Eli Broad, 53, is chairman and chief executive of Kaufman & Broad Inc., a home building and insurance company that he co-founded in 1957. In 1986, the Los Angeles company reported revenue of $1.1 billion. The following was taken from an interview with Broad by Michele Lingre, a Van Nuys free-lance writer.
I think the role of chief executive has changed in the last 10 years. Corporations have had to become better citizens. The public is less tolerant of problems that businesses create in our society.
People in America have learned that you don't need a bigger stamp to write to the chief executive than you do to a salesman. So I have a feeling of how much discontent there is. You cannot produce 5,000 houses and have a million policyholders and not have someone unhappy out there. It's a question of how minimal the number is and what you do to correct it.
I'm a workaholic, but I've become an eclectic one. I spend a good deal of time recruiting and looking for acquisitions. We want to see security analysts often. We talk about our company in the best light we can, so we're missionaries, evangelists, in a way. We do not only want the investment community, which has thousands of options of where to put its capital, we want to be in a position, when we need capital, to get it efficiently.
I'll say something else about chief executives: We drive ourselves harder than we should. I mean my wife always says: "Why do you say yes to doing one more thing?" We're compulsive. It's the old story: If you want something done, get a very busy person to do it. We have to shift gears often from a business problem, to a political, an art, a family problem. In a way, we're a little crazy. I think there might be less than 1% of the population that would have the ability to be involved in so many things. Those chief executives who have a clean desk and end up having time to play golf several times a week, that's a thing of the past. We all have to work harder.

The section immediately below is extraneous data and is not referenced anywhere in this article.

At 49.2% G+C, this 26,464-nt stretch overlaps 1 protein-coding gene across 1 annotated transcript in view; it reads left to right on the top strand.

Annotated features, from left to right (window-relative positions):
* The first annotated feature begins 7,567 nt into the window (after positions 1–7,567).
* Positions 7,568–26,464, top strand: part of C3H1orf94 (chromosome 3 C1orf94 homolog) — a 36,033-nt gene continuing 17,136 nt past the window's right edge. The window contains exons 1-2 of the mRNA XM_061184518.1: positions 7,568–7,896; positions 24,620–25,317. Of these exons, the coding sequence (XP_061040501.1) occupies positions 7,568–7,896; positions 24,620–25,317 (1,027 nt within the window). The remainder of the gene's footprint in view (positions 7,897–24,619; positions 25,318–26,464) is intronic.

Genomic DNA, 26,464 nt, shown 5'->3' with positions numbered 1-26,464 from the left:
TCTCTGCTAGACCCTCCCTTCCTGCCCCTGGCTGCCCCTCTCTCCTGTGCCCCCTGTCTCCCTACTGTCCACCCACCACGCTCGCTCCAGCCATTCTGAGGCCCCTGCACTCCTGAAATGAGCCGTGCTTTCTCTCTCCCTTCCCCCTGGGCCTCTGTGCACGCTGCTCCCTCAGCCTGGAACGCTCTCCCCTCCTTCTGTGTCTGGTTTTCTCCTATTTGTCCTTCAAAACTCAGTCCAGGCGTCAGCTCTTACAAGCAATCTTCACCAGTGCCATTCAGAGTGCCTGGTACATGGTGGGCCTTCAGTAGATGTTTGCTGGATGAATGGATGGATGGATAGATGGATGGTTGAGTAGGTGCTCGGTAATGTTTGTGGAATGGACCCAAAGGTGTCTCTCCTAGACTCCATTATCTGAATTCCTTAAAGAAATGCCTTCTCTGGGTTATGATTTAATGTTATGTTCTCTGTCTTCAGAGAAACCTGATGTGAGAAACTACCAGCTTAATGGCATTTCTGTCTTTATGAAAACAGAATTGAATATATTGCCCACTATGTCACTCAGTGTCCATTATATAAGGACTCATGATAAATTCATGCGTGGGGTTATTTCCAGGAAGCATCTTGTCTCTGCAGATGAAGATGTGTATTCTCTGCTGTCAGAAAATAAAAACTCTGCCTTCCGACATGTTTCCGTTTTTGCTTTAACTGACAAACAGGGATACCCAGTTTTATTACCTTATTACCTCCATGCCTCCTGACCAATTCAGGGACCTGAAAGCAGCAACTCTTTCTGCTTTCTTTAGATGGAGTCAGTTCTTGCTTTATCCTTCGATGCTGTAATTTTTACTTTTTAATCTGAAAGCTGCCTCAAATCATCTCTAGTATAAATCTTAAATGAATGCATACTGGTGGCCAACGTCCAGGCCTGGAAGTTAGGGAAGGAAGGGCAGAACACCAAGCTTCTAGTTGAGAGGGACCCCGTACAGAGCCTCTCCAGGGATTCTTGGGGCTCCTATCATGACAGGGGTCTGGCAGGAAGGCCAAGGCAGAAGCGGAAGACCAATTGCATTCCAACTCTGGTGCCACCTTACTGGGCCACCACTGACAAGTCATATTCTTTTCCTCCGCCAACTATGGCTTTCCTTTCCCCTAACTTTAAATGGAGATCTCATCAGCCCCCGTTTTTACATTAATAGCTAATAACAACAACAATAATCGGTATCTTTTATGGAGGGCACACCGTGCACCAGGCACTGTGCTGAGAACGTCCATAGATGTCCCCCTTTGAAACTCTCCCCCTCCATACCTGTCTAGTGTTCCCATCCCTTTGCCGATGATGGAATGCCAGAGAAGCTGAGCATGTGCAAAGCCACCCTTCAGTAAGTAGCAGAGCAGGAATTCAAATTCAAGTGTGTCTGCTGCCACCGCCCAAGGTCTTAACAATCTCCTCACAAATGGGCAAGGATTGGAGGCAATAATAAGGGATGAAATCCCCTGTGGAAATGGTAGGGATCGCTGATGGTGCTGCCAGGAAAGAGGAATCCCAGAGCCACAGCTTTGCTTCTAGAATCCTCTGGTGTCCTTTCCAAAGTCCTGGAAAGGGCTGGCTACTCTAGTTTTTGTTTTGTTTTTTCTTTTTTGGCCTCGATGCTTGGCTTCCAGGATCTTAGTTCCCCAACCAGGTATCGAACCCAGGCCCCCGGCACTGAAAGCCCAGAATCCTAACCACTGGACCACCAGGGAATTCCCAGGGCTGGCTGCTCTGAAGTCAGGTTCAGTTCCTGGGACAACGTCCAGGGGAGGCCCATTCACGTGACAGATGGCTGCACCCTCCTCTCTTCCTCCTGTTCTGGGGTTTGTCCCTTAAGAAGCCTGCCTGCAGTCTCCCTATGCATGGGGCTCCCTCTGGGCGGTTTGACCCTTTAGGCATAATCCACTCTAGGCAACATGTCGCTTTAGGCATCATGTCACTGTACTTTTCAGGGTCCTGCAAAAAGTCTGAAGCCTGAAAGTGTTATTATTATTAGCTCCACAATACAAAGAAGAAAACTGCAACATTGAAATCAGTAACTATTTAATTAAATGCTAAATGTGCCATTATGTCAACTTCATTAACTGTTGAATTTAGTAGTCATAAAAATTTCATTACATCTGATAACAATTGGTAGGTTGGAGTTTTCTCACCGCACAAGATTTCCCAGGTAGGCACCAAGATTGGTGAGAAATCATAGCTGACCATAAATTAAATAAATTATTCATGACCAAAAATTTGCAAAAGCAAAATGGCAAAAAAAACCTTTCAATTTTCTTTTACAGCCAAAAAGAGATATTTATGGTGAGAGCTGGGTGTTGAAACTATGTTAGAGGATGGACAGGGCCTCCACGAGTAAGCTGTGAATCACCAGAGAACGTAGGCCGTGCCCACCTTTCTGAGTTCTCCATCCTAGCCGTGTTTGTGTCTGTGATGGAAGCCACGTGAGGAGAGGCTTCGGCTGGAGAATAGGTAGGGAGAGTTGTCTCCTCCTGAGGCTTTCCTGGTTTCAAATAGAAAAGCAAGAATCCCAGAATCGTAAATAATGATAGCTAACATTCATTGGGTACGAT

I came from a middle-income family in Michigan, so it started when I got out of school, a desire to succeed economically. But being fortunate and successful early, clearly money became secondary to a sense of accomplishment, all the way from going public to being the first company in our industry listed on the American Stock Exchange, broadening the scope of the company, keeping score of what our sales are and so on. Those are the things that are driving. Then, I've got a big ego. So you do look for recognition. I spent five years of my life helping create the Museum of Contemporary Art.
No one person, obviously, runs a company. There are key executives whose counsel I seek, although the buck stops at my desk. I've got to set the tone, that quality is important, sometimes more than short-term profitability.
A house is a difficult product to produce. You're building it on land that God did not make perfect, and you've got people working that you cannot watch every minute of the day. In this day and age, I worry about someone doing something stupid, violating the law, being involved in some scandal. So you worry about whether you have enough control. In terms of job sites, you worry about safety. There are going to be accidents in any business our size, and every time you hear about it, you cringe. You wonder what could have been done about it.
If you have plants that are not making money and you allow them to continue, you would probably bleed the enterprise, the healthy parts. In the case of our mobile home manufacturing plants, the market dried up. The question is, how long can you lose money? Then you've got the moral problem of what you do with all the people who have been loyal to you. It's one of the most unpleasant things a chief executive has to do. But you have to look at it like a field commander in war. If you have to do some things to save the rest of your people, you do it. Fortunately, it was not a large problem. I don't know the precise number (of people laid off in 1985-86); let's say several hundred. It wasn't in the thousands or anything like that. At the same time, we've created many more jobs in our other activities.
I've been at this since founding the company. You spend 30 years of your life building something. If you have your name on the door as I do, you want people to perceive it as quality and that we're doing the right thing. So you worry about reputation. You worry about what's going to happen in the next deep recession and are we really prepared for it financially.